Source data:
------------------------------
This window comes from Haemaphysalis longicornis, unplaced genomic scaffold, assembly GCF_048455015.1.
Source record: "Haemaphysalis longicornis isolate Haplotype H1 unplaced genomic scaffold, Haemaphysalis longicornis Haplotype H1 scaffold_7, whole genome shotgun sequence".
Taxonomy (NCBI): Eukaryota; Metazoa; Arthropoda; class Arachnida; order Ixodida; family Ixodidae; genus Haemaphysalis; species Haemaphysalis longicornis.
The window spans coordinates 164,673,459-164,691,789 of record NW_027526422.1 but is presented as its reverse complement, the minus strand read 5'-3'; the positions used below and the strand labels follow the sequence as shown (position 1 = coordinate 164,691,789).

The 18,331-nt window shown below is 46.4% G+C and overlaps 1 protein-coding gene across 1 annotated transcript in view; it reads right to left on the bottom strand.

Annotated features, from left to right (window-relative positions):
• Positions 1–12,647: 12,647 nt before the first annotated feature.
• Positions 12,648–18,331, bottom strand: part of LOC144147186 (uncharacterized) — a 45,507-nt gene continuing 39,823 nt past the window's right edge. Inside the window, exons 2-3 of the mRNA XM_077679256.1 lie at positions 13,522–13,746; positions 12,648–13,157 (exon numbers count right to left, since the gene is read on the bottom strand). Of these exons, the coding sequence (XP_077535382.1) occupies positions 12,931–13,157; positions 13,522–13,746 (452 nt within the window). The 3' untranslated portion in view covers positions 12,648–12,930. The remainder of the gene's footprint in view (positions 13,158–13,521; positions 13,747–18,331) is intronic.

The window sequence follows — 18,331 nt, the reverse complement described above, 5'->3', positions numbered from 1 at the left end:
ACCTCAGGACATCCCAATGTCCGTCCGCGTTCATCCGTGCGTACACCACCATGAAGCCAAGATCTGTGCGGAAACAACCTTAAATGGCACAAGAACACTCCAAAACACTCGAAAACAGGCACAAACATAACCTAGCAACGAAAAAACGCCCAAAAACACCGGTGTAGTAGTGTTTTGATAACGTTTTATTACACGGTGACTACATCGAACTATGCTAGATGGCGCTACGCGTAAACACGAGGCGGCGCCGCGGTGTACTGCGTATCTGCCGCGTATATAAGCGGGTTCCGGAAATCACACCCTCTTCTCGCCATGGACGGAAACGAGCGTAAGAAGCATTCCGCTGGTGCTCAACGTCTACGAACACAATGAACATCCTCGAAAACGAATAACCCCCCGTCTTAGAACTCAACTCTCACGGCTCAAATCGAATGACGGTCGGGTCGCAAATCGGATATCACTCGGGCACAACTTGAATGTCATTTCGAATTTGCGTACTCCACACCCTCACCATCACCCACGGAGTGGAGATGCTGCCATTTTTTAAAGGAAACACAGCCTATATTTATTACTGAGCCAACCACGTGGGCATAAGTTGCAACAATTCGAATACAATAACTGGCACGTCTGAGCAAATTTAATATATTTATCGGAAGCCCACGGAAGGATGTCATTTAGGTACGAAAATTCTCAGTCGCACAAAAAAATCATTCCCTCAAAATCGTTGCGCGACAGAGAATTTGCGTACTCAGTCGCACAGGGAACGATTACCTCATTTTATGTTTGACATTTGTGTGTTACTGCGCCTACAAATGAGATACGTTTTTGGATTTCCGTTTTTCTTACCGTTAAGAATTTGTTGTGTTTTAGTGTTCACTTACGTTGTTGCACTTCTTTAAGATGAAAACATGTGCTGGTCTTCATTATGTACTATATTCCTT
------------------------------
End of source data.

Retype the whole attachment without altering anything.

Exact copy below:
This window comes from Haemaphysalis longicornis, unplaced genomic scaffold, assembly GCF_048455015.1.
Source record: "Haemaphysalis longicornis isolate Haplotype H1 unplaced genomic scaffold, Haemaphysalis longicornis Haplotype H1 scaffold_7, whole genome shotgun sequence".
Taxonomy (NCBI): Eukaryota; Metazoa; Arthropoda; class Arachnida; order Ixodida; family Ixodidae; genus Haemaphysalis; species Haemaphysalis longicornis.
The window spans coordinates 164,673,459-164,691,789 of record NW_027526422.1 but is presented as its reverse complement, the minus strand read 5'-3'; the positions used below and the strand labels follow the sequence as shown (position 1 = coordinate 164,691,789).

The 18,331-nt window shown below is 46.4% G+C and overlaps 1 protein-coding gene across 1 annotated transcript in view; it reads right to left on the bottom strand.

Annotated features, from left to right (window-relative positions):
• Positions 1–12,647: 12,647 nt before the first annotated feature.
• Positions 12,648–18,331, bottom strand: part of LOC144147186 (uncharacterized) — a 45,507-nt gene continuing 39,823 nt past the window's right edge. Inside the window, exons 2-3 of the mRNA XM_077679256.1 lie at positions 13,522–13,746; positions 12,648–13,157 (exon numbers count right to left, since the gene is read on the bottom strand). Of these exons, the coding sequence (XP_077535382.1) occupies positions 12,931–13,157; positions 13,522–13,746 (452 nt within the window). The 3' untranslated portion in view covers positions 12,648–12,930. The remainder of the gene's footprint in view (positions 13,158–13,521; positions 13,747–18,331) is intronic.

The window sequence follows — 18,331 nt, the reverse complement described above, 5'->3', positions numbered from 1 at the left end:
ACCTCAGGACATCCCAATGTCCGTCCGCGTTCATCCGTGCGTACACCACCATGAAGCCAAGATCTGTGCGGAAACAACCTTAAATGGCACAAGAACACTCCAAAACACTCGAAAACAGGCACAAACATAACCTAGCAACGAAAAAACGCCCAAAAACACCGGTGTAGTAGTGTTTTGATAACGTTTTATTACACGGTGACTACATCGAACTATGCTAGATGGCGCTACGCGTAAACACGAGGCGGCGCCGCGGTGTACTGCGTATCTGCCGCGTATATAAGCGGGTTCCGGAAATCACACCCTCTTCTCGCCATGGACGGAAACGAGCGTAAGAAGCATTCCGCTGGTGCTCAACGTCTACGAACACAATGAACATCCTCGAAAACGAATAACCCCCCGTCTTAGAACTCAACTCTCACGGCTCAAATCGAATGACGGTCGGGTCGCAAATCGGATATCACTCGGGCACAACTTGAATGTCATTTCGAATTTGCGTACTCCACACCCTCACCATCACCCACGGAGTGGAGATGCTGCCATTTTTTAAAGGAAACACAGCCTATATTTATTACTGAGCCAACCACGTGGGCATAAGTTGCAACAATTCGAATACAATAACTGGCACGTCTGAGCAAATTTAATATATTTATCGGAAGCCCACGGAAGGATGTCATTTAGGTACGAAAATTCTCAGTCGCACAAAAAAATCATTCCCTCAAAATCGTTGCGCGACAGAGAATTTGCGTACTCAGTCGCACAGGGAACGATTACCTCATTTTATGTTTGACATTTGTGTGTTACTGCGCCTACAAATGAGATACGTTTTTGGATTTCCGTTTTTCTTACCGTTAAGAATTTGTTGTGTTTTAGTGTTCACTTACGTTGTTGCACTTCTTTAAGATGAAAACATGTGCTGGTCTTCATTATGTACTATATTCCTT